The migrations in CodeIgniter or how to have a “Git” for your database (part 3 of 3: Using Matches for faster development)

Created at: July 27, 2015; Last update: July 27, 2015

Hmm… I don’t know about you but the two tutorials before this one in the series about migration really scared me with the naming, the controllers, the format of the migration, etc. So why not speed things up? We can do this by using Matches, a CodeIgniter CLI script that helps me speed things up when talking about development in CodeIgniter. I sure hope you didn’t just realize that this is also about promoting my script (which, by the way, it’s open source…).

Now, let’s talk about Matches, and how can this script help us with the migrations. By using matches, you won’t have to concern yourself with naming the file with the timestamp, or about the controller that will create, undo or reset the migrations.

Intalling Matches

First of all, you need to verify if you have php cli installed. In order to do this, type into terminal/command prompt.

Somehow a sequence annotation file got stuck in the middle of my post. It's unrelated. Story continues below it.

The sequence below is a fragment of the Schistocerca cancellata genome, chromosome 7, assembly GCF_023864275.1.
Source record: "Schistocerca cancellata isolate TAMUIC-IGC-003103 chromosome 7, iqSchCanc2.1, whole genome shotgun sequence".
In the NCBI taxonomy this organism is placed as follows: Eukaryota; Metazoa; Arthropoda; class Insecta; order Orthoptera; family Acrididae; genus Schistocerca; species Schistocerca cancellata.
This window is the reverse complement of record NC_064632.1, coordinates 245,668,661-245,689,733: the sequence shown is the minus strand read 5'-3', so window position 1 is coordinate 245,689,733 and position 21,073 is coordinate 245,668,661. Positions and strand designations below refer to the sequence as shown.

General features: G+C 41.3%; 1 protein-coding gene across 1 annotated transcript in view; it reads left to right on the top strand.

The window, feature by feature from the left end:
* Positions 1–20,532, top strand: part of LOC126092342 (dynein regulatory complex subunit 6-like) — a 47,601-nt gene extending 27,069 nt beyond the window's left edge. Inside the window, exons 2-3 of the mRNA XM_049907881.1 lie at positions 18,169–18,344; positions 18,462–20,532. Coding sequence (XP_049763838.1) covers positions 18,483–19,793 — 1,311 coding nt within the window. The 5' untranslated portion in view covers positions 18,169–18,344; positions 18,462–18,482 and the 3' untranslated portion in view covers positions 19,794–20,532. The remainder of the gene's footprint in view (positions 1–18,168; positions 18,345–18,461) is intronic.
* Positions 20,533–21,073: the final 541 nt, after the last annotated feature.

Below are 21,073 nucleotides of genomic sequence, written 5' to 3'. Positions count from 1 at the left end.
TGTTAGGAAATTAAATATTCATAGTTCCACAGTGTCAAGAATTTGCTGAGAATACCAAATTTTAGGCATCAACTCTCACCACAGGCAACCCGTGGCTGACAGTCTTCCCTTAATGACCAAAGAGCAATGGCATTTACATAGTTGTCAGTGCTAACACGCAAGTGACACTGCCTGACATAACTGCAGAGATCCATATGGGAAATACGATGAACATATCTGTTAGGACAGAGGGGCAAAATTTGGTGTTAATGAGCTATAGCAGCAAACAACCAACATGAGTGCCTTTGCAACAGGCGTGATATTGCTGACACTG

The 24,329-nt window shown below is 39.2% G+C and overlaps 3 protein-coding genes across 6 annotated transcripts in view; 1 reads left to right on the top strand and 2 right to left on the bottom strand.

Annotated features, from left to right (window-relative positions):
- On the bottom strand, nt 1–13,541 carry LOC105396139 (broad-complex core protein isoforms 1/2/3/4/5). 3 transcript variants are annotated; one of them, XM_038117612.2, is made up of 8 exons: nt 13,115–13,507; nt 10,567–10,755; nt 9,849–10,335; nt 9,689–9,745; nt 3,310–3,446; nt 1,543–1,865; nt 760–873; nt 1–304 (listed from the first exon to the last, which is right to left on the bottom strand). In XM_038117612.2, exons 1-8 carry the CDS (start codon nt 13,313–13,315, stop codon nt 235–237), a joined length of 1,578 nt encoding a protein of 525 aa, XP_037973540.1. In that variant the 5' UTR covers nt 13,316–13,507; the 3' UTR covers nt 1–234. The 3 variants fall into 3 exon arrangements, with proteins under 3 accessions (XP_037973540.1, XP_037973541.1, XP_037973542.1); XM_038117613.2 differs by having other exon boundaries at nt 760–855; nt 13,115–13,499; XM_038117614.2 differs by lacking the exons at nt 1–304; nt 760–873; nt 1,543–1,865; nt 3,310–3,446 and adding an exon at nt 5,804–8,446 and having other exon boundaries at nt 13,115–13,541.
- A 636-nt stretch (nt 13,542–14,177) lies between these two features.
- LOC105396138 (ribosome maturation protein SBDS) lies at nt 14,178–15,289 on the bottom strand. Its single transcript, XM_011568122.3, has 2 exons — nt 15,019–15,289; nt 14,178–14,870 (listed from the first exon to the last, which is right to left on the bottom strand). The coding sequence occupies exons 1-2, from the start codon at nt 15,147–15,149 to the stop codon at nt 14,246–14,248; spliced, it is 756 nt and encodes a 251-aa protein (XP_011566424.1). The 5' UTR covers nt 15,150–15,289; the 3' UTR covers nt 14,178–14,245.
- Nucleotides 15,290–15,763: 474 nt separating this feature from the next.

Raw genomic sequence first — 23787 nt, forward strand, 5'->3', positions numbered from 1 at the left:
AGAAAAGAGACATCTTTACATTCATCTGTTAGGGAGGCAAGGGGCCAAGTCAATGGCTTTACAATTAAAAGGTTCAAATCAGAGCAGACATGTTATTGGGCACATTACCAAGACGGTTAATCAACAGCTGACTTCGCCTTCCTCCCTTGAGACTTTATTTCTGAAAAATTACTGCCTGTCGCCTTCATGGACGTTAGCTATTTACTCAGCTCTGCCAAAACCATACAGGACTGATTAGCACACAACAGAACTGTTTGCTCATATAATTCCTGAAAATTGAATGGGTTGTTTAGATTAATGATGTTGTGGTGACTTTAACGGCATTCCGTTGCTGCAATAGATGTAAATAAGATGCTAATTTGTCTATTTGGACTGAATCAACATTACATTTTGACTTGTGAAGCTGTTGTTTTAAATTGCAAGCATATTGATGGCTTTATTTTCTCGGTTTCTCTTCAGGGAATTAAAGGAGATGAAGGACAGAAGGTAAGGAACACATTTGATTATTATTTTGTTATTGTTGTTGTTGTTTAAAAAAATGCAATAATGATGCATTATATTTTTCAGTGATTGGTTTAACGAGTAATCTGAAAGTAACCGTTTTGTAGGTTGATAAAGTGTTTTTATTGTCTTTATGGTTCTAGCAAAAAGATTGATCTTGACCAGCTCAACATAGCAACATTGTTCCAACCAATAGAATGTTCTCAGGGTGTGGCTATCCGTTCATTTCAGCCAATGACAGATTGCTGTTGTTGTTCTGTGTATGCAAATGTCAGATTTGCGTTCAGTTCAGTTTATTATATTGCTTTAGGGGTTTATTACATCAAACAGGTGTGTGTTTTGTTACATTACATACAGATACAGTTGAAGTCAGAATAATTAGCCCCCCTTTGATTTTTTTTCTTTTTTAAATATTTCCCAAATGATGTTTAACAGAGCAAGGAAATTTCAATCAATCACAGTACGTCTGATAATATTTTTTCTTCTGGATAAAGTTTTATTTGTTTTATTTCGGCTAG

If you receive the php version number, then you are good to go.

Now go to your config.php file inside the application/config and make sure the following line looks like below:

After that line, add:

Save the file…

Put Matches.php inside the controllers directory. Put config/matches.php inside your app config folder. Also, put matches_templates folder inside the views folder. From terminal or command prompt go to the application’s index.php and type:

If everything went well, you should be greeted by Matches.

Using Matches to create a migration

To create a migration, after you’ve been greeted by Matches, you only need to write:

This line above will tell matches to create a migration file named 20150727110200_create_users_table.php (where the timestamp is taken from the server time…).

Now, if you open the file you will see the basic template of the migration with an up() and a down() method. Make sure you change the “SET_YOUR_TABLE_HERE” string with the table name you want to create. Of course you could have done this directly from the matches by writing:

After you’ve set up the fields you want to create/modify/remove you can do the migration by using the matches’ method do_migration():

If you want to undo the last migration, you write:

Now, if you want to reset the migration, you use… you’ve guessed it… reset_migration()

And that’s it… Hope you’ve enjoyed this at least as much as I did.

You can find Matches on my Github repository.

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